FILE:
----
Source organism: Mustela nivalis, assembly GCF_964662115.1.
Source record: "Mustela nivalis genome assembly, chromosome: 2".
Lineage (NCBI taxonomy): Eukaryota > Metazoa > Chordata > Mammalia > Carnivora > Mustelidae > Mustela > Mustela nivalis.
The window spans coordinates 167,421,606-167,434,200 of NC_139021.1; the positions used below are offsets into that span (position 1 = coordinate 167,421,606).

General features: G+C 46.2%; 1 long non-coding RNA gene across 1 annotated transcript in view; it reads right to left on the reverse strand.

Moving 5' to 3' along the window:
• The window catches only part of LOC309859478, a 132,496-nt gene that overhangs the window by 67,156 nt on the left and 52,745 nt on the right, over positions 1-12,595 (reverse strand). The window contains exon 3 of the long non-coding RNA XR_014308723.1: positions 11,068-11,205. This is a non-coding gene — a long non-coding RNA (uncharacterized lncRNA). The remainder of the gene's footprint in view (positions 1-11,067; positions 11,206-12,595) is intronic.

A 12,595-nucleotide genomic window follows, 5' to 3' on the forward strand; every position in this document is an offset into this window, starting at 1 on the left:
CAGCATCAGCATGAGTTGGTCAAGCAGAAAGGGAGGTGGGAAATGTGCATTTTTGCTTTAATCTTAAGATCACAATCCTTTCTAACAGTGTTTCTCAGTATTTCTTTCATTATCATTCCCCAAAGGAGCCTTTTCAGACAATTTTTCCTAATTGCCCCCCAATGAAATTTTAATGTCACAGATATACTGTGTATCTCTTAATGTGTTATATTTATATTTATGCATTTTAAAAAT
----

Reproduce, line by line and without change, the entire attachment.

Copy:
Source organism: Mustela nivalis, assembly GCF_964662115.1.
Source record: "Mustela nivalis genome assembly, chromosome: 2".
Lineage (NCBI taxonomy): Eukaryota > Metazoa > Chordata > Mammalia > Carnivora > Mustelidae > Mustela > Mustela nivalis.
The window spans coordinates 167,421,606-167,434,200 of NC_139021.1; the positions used below are offsets into that span (position 1 = coordinate 167,421,606).

General features: G+C 46.2%; 1 long non-coding RNA gene across 1 annotated transcript in view; it reads right to left on the reverse strand.

Moving 5' to 3' along the window:
• The window catches only part of LOC309859478, a 132,496-nt gene that overhangs the window by 67,156 nt on the left and 52,745 nt on the right, over positions 1-12,595 (reverse strand). The window contains exon 3 of the long non-coding RNA XR_014308723.1: positions 11,068-11,205. This is a non-coding gene — a long non-coding RNA (uncharacterized lncRNA). The remainder of the gene's footprint in view (positions 1-11,067; positions 11,206-12,595) is intronic.

A 12,595-nucleotide genomic window follows, 5' to 3' on the forward strand; every position in this document is an offset into this window, starting at 1 on the left:
CAGCATCAGCATGAGTTGGTCAAGCAGAAAGGGAGGTGGGAAATGTGCATTTTTGCTTTAATCTTAAGATCACAATCCTTTCTAACAGTGTTTCTCAGTATTTCTTTCATTATCATTCCCCAAAGGAGCCTTTTCAGACAATTTTTCCTAATTGCCCCCCAATGAAATTTTAATGTCACAGATATACTGTGTATCTCTTAATGTGTTATATTTATATTTATGCATTTTAAAAAT